Deadpool 2’s story rests on Wade’s relationship with Russel (Julian Dennison), an abused mutant teen with fire powers who isn’t given much time to connect with our foul-mouthed hero. Cable, with his hyper-gritty personality and byzantine backstory (hugely simplified and altered for this film), usually functions as the ultimate straight man to Deadpool’s fourth-wall-breaking hijinks. Here, though, Cable and Deadpool are linked not by being opposites but by having the same kind of man-pain in common. It’s a little vanilla for both out-there characters.

Deadpool 2 - Domino Joe Lederer/20th Century Fox

The plot of Deadpool 2 flows like a hose with several dams: Moving swimmingly along until its story has to be unkinked and diverted in another direction by a near-death vision or TJ Miller explaining the next step out loud to Wade. Broadly, and without giving anything away, the story is about how Cable wants to kill Russel, and Wade wants to save him. But on the way we visit a supermax mutant prison, have a massive moving-convoy-based action setpiece and then hurry everything into a big blow-out, team up finale just like in the last movie.

All these pieces are interesting in their own right but the connective tissue between them is about as subtle and smooth as the strained tendon in the neck of a Rob Liefeld character. Wade’s voiceover monologuing is fun when it supplements what’s on the screen, not when it’s forced to do the lion’s share of emotional exposition.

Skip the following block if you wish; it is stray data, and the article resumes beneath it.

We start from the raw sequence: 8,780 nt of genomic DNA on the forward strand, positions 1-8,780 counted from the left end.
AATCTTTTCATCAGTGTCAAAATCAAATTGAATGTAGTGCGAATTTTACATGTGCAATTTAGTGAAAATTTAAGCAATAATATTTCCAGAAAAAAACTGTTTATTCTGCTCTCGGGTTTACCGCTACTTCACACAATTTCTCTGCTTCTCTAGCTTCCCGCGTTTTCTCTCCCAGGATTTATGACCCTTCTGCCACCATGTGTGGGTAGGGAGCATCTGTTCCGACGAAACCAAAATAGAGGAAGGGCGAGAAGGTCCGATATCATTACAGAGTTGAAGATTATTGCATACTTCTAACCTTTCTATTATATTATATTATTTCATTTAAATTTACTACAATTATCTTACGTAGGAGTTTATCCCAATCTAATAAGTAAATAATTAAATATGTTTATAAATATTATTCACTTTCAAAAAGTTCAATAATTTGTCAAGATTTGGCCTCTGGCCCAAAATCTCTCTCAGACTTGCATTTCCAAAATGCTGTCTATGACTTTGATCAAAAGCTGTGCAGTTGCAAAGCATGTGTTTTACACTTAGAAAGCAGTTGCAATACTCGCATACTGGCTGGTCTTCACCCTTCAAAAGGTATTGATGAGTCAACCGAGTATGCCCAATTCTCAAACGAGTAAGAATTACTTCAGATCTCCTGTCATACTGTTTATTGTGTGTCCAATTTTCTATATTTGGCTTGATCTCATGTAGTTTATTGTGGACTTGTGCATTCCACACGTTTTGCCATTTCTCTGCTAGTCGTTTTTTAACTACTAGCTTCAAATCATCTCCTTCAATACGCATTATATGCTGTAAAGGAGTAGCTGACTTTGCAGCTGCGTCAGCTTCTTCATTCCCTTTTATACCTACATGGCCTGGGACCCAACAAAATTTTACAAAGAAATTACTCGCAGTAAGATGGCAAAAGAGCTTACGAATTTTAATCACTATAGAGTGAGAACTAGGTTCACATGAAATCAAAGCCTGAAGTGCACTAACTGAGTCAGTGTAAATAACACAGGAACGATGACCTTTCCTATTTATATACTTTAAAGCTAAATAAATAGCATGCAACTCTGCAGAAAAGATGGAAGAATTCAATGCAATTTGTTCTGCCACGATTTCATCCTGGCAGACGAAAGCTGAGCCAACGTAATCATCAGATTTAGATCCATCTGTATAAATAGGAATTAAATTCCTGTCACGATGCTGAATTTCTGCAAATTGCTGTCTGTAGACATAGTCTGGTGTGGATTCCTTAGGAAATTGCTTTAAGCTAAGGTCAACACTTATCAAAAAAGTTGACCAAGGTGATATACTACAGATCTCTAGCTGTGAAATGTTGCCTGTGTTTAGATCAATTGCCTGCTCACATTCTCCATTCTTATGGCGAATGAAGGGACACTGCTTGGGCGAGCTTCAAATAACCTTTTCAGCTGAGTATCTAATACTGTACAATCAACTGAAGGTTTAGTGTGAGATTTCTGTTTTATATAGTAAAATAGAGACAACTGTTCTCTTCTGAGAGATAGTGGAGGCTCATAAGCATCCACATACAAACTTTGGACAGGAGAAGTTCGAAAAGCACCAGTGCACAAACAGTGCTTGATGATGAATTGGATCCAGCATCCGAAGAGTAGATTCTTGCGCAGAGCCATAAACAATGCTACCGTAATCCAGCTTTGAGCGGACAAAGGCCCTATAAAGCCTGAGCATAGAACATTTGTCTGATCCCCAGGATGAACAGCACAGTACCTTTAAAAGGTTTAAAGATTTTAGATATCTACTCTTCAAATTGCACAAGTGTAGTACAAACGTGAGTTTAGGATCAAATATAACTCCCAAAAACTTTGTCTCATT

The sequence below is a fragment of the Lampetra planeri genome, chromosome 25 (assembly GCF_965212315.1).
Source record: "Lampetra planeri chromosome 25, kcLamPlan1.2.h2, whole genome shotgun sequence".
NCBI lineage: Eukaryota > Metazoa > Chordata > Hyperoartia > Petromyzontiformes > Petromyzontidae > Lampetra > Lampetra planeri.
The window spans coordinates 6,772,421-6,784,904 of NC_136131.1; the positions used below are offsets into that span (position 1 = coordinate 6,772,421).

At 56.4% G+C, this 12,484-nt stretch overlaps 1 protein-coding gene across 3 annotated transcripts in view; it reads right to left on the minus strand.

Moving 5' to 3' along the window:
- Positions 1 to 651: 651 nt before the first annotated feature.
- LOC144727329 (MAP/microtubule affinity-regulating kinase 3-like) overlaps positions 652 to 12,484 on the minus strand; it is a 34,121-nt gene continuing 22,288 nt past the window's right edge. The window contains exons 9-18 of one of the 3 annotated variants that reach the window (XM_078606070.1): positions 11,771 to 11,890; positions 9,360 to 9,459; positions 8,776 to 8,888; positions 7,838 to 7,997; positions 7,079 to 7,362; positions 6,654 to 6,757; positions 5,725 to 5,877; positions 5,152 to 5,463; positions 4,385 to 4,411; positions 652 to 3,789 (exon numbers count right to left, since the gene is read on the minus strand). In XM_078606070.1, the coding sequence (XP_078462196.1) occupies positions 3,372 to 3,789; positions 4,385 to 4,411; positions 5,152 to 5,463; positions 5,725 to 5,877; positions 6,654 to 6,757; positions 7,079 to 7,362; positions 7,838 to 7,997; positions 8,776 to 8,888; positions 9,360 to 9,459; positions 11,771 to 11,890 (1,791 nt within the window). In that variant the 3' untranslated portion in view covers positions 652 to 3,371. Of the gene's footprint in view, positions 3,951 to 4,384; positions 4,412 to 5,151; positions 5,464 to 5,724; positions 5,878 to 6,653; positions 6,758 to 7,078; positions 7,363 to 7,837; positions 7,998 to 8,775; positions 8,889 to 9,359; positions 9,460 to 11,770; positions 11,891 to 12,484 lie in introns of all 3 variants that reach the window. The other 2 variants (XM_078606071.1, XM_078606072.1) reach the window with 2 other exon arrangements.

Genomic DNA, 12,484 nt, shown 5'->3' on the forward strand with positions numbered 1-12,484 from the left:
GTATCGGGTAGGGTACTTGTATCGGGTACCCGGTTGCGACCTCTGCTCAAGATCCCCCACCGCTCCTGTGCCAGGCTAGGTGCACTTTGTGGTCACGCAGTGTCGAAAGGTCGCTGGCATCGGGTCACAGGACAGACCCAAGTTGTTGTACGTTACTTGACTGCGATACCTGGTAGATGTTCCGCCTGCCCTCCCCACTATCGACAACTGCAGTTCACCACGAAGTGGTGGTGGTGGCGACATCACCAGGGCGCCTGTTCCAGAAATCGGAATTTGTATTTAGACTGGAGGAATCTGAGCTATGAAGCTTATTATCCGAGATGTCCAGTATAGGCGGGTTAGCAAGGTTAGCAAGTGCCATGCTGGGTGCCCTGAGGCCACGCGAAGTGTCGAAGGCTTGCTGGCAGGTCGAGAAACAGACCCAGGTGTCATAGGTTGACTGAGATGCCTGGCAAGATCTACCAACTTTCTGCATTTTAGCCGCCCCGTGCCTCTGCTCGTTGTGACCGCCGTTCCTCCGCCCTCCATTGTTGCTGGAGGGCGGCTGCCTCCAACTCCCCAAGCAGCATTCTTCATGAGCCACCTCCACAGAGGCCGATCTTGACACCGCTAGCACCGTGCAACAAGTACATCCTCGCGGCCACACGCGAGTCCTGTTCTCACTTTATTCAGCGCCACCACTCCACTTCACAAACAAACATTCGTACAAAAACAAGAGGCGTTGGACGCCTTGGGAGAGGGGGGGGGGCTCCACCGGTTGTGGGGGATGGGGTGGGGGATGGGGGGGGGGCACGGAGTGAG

This all sounds very damning, so I will say that if you loved Deadpool, you’ll probably find Deadpool 2 to be a worthy follow-up. The jokes still land, delivered raunchily and positively. Zazie Beetz’s Domino is the best addition to the cast, stealing every fight scene she’s in. Put her in X-Force, Fox, or better yet, give her a movie: The cinematic potential of her luck-based powers form the best action moments of Deadpool 2, and her chemistry with the rest of the cast is immediate.

Deadpool 2 isn’t a complete bust, but it’s missing a chunk of what made me look back so fondly on Deadpool. The movie’s problem feels very akin to how I felt about Guardians of the Galaxy Vol. 2: The first film felt fresh and disruptive in an increasingly predictable genre — producing more of the same cannot not recreate that feeling. Sometimes it can’t even replicate the things it did well the first time — Negasonic Teenage Warhead, a breakout fan favorite from the previous film, gets about as much screentime as Dopinder, Wade’s getaway driver.

As a particularly salient example of Deadpool 2 feeling like it’s fallen behind its own trend, at one point the movie references Avengers: Age of Ultron, which was already a year old when Deadpool came out. It’s just one of many jokes the movie makes at the expense of other superhero franchises, and it’s a good joke! But it’s also joke I heard six months ago, in Thor: Ragnarok, a movie within Age of Ultron’s own franchise.

Deadpool 2 wants to be the thumb in the eye of the rest of the superhero blockbuster scene — but it’s, again, the sequel to the highest grossing X-Men movie ever made. It is one of those hyper-bankable superhero blockbusters. And it suffers most when trying to stretch its underdog swagger over the bones of a nascent X-Force franchise.